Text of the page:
The Crazies(2010 Remake) – 7

In The Crazies(2010 Remake) - 7 by johnLeave a Comment

Director – Breck Eisner

Cast – Timothy Olyphant, Radha Mitchell, Joe Anderson, Danielle Panabaker, Christie Lynn Smith, Brett Rickaby, Preston Bailey, John Aylward

Release Year – 2010

Reviewed by John of the Dead

Hollywood’s ever-growing obsession with remaking classic horror films continues in 2010.  In 1973 George A. Romero, fresh off the success of Season of the Witch, gave us one the first “infected” films ever, The Crazies.   This remake manages to keep a lot of the same feel from the original, including its clichés and predictability.  Staying true to the original is one of the few tolerances I WILL have for a remake, because of the respect the film shows despite its blasphemy.  Thankfully, this film did provide me with a positive experience that effectively shows the horrors of social breakdown and containment protocol.

The Crazies stars Timothy Olyphant(A Perfect Getaway, Hitman) as Sheriff David Dutton, a simple man maintaining law in a simple Iowa town.  One day during a high school baseball game a local farmer walks onto the field welding a loaded shotgun.  The sheriff tries to reason with the silent farmer, but the farmer instead tries to shoot the sheriff and winds up dead.  The town is in shock, but before it can move on more and more mysterious deaths occur.  A man locks his family in a closet and sets the home on fire, other similar crimes occur, and things get worse when a military presence shows up.  A containment protocol has been put into place.  The townsfolk are not allowed to leave the town and must all be examined to see if they have “it”.  Those who do are strapped to a stretcher and taken away, those who are not are sent to a separate area.  Sheriff Dutton passes the test, but his wife Judy, portrayed by Radha Mitchel(Silent Hill, Rogue, Pitch Black) does not.  Unable to leave his wife, Sheriff Dutton heads back to the hospital to free her.  This is only the least of his problems when the military receives new orders, and the “infected” townsfolk break loose.  Social order is gone, and with two enemies to fight, Sheriff Dutton, Judy, and his deputy Russell(Joe Anderson, The Ruins) are in for one hell of a ride.

I was surprised at the horror portrayed in this film.  Social breakdown is one of my favorite aspects of horror, and that element is executed properly in this film.  The “infected” are able to think, which allows them the ability to loot and use weapons.  With an insatiable urge to kill, they leave piles of bodies wherever they choose.  With the infection having different incubation periods with different people, some do not show the symptoms right away.  This leads to our characters not knowing who they can trust at a time when trust is what they need in order to survive.  Boy do I love that.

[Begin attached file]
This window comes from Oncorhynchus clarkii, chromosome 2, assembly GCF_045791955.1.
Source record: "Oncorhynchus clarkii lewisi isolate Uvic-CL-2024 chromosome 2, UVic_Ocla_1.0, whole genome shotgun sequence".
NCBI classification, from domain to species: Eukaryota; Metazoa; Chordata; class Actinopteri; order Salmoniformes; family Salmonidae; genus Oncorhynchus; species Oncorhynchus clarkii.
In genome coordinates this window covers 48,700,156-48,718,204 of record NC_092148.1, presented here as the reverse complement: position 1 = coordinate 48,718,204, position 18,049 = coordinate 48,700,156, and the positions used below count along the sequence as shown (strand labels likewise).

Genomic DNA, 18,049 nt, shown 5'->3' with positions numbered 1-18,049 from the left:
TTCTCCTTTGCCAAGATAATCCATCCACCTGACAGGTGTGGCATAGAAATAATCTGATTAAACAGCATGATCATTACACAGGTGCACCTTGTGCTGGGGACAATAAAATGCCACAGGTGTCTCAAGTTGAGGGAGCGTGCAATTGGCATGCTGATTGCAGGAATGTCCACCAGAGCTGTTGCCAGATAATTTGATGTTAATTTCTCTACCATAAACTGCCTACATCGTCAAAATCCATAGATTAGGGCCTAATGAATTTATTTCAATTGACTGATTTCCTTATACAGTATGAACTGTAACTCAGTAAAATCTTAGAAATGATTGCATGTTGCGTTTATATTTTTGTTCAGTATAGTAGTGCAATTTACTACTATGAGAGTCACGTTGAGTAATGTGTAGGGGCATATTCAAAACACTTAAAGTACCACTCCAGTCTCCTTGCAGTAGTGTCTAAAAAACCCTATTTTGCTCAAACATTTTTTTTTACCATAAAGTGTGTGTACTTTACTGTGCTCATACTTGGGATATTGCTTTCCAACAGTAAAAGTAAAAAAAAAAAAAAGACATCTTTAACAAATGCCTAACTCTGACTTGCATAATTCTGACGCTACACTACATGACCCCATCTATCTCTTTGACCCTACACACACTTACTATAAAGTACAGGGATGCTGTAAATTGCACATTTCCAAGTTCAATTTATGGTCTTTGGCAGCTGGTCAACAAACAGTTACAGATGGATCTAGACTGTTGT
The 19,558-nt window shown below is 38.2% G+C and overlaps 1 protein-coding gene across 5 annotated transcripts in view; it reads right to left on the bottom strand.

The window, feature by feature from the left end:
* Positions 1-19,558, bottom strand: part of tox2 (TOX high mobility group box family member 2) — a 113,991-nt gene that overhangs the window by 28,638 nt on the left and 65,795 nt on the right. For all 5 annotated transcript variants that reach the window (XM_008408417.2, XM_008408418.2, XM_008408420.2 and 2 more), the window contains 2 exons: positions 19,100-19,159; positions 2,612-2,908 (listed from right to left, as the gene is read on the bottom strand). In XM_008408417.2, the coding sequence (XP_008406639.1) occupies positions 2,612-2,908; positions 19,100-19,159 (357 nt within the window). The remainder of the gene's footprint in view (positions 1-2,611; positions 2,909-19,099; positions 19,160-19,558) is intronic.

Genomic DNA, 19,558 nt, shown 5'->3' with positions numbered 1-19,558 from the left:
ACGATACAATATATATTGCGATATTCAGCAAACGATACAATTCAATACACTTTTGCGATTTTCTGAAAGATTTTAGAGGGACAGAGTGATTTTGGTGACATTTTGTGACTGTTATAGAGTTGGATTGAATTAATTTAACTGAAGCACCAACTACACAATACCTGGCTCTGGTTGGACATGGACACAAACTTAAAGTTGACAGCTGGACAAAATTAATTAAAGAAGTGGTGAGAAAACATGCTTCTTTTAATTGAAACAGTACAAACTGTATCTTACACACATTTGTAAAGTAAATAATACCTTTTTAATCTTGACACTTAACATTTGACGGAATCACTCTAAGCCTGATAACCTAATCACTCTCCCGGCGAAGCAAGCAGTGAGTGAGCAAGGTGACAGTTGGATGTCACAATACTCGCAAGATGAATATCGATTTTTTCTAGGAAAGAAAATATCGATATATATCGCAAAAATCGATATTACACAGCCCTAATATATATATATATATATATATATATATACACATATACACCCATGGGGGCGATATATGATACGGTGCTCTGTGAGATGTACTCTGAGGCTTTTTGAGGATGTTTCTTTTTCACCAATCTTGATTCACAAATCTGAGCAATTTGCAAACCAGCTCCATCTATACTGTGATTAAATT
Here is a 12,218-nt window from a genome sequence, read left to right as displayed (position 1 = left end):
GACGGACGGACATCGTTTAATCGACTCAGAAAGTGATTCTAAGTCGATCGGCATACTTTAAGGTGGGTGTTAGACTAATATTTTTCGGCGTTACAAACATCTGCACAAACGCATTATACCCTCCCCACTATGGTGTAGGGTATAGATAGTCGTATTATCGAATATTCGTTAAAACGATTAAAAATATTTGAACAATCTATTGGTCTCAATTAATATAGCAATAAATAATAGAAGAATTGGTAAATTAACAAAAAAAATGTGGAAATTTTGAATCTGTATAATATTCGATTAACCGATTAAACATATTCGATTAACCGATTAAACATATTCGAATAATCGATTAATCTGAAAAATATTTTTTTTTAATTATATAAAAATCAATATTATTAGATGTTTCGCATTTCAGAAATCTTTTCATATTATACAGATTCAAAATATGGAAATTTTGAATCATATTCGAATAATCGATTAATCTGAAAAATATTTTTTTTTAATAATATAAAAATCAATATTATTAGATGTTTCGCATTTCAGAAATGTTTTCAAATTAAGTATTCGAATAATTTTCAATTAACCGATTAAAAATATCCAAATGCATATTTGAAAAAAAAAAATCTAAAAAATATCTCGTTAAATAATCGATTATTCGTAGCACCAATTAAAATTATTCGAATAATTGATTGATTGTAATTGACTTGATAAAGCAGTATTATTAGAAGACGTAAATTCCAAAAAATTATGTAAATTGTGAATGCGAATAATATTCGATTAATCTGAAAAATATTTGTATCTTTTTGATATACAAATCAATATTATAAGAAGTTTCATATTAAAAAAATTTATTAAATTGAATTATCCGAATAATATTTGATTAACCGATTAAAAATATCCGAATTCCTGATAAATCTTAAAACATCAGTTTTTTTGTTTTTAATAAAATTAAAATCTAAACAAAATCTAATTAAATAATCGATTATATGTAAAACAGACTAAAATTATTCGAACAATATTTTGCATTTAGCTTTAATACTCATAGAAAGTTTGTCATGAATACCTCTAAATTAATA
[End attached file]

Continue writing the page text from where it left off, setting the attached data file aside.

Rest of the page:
The military presence adds to the horror as well, and just bleeds classic George A. Romero.  His criticism of government and how they employ their military has always been apparent, and thankfully this remake touches on that quite well.  I won’t go deep into detail as to the reasons behind the military deploying to the town, but it has a lot to do with biological weaponry and a government cover-up(no info if Barack Obama was behind the chaos).   The containment aspect was horrific, and shows the chaos that would ensue if such things were to ever happen.  Why?  Because in all actuality, containment is the only way to stop such a thing.  The horror is that it can be very real given the situation were to arise.  Classic Romero commentary, heh.  I really enjoyed that we got some character use from one of the soldiers in this flick.  Normally they are just portrayed as brash and unrelenting, but we see how these soldiers were thrown into the chaos with no knowledge of what was really going on, showing that keeping your workers/soldiers in the dark is one way of controlling them.  Government conspiracists, you are going to love this one.

Story-wise this film is an interesting one because it adds a nice element to the “infected” scene.  We saw this a bit in 28 Weeks Later, but keep in mind the original version of The Crazies debuted in 1973, 34 years before 28 Weeks Later.  The big difference is the fact that in The Crazies it is the fault of the government, not a research lab.  Nonetheless, the story moves well and provides plenty of horror with it’s constantly worsening developments for our protagonists.  The character use was a bit cliché, but hell, without that we would not have had a movie.  Thank screenwriters Scott Kosar(The Texas Chainsaw Massacre remake, The Machinist, The Amittyville Horror remake) and Ray Wright(Pulse remake, Case 39), for including much of the original’s feel and lots of tension.

Director Breck Eisner did a good job for being a relatively unknown director.  He included many hard to watch scenes, and never strayed away from the gore, another nice touch in the vein of the original.  His pacing is well done, never leaving me bored nor uninterested in what is going on(which also was complimented by the film’s writing).

Overall, this is a positive watch that I recommend to fans of the genre, and those who enjoy the “infected” films.  We get some nice social commentary, gore, and tension as this film proves to be one of the better remakes of this millennium.

Rating: 7/10

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